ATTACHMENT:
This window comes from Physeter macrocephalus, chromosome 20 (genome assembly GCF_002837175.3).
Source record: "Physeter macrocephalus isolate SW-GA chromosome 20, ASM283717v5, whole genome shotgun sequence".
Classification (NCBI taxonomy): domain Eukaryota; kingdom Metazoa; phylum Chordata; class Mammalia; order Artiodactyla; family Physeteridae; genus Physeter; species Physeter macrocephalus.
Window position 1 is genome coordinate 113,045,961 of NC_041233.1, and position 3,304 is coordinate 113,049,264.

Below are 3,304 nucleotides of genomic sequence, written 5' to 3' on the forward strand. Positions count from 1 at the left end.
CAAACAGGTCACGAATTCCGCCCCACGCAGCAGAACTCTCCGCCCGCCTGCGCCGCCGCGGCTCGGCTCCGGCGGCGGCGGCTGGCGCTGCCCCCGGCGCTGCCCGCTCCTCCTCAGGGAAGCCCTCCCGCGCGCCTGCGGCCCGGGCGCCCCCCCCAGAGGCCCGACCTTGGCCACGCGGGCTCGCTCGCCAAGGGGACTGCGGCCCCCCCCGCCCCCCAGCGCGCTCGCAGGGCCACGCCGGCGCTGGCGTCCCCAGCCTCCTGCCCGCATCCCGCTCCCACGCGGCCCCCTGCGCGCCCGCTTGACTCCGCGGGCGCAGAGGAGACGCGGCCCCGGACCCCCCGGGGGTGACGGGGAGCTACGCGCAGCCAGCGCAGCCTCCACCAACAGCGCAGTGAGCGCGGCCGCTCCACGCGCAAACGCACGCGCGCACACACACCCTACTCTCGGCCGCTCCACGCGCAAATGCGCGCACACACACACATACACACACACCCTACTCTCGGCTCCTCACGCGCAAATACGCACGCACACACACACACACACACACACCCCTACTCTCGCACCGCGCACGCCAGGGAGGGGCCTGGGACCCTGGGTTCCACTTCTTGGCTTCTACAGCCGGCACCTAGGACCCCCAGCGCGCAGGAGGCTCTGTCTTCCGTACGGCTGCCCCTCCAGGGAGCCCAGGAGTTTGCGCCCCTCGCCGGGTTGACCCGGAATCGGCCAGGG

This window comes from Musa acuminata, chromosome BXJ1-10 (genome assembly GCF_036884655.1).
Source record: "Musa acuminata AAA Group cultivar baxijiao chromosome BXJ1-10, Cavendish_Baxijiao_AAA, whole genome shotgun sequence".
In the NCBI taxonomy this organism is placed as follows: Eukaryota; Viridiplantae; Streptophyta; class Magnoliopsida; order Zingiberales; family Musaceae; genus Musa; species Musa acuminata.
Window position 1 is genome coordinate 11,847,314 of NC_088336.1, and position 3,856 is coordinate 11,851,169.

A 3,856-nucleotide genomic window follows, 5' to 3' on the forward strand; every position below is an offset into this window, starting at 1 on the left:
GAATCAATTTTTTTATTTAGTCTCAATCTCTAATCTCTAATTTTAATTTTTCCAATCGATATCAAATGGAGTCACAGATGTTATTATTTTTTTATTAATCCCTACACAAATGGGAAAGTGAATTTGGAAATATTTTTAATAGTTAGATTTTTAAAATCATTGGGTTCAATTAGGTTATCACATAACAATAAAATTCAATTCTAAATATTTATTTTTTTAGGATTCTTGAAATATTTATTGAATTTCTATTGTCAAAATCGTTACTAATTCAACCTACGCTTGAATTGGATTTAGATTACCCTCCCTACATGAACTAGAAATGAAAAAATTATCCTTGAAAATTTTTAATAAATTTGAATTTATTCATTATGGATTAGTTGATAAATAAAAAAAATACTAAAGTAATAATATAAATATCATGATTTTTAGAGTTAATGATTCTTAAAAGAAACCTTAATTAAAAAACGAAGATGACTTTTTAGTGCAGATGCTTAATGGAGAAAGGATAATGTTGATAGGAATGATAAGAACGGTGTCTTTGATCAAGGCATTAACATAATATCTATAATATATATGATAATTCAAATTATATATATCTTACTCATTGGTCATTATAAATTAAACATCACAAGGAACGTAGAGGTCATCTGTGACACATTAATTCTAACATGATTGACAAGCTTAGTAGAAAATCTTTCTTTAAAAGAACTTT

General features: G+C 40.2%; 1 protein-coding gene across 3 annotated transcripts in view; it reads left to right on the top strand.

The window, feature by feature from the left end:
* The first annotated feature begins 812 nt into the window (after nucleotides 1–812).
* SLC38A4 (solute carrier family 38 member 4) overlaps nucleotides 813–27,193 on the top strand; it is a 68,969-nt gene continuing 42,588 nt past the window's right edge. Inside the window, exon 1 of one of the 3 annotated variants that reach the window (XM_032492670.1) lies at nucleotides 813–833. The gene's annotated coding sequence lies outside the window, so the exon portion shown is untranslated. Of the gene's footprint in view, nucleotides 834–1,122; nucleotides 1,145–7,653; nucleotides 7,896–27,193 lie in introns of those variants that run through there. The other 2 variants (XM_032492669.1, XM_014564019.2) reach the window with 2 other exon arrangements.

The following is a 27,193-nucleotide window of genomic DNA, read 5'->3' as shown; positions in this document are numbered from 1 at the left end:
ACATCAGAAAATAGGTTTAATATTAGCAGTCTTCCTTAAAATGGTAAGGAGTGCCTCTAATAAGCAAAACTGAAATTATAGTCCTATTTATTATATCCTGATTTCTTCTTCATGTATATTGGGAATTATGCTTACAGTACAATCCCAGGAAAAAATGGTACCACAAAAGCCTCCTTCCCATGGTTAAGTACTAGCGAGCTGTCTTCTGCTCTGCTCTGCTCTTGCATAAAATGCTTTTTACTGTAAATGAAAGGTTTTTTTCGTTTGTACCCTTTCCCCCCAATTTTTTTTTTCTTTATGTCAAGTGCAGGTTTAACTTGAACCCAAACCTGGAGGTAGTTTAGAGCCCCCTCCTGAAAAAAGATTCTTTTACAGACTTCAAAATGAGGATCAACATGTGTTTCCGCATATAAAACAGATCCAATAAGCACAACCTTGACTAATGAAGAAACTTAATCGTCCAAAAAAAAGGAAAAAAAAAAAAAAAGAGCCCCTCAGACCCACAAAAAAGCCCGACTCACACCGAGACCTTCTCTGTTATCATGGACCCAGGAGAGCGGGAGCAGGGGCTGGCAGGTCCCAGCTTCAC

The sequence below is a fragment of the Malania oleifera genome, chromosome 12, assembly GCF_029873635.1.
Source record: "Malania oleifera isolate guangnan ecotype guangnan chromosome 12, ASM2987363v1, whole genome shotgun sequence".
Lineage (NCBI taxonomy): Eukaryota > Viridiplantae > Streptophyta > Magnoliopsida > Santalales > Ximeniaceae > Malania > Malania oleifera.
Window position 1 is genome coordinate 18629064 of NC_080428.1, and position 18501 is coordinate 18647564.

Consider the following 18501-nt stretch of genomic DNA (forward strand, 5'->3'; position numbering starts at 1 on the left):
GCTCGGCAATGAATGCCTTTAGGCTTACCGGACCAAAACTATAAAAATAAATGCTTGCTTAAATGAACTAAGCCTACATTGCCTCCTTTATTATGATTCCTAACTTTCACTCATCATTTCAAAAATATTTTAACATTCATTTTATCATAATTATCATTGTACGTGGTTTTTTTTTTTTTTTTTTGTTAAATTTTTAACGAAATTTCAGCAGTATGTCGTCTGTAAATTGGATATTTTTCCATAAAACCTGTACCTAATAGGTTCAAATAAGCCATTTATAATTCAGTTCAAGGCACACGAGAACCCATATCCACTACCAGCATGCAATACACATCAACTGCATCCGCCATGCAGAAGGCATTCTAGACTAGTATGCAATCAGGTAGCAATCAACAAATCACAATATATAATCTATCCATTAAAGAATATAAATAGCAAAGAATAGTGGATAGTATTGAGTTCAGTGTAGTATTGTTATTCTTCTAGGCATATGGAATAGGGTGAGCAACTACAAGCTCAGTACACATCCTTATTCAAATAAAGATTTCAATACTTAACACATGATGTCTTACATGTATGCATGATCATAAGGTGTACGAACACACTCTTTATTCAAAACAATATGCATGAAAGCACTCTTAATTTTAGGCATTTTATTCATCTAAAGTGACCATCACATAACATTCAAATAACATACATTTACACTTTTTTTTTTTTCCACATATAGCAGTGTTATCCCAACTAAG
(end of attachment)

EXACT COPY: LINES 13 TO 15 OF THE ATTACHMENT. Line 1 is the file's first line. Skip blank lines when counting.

General features: G+C 40.2%; 1 protein-coding gene across 3 annotated transcripts in view; it reads left to right on the top strand.

The window, feature by feature from the left end:
* The first annotated feature begins 812 nt into the window (after nucleotides 1–812).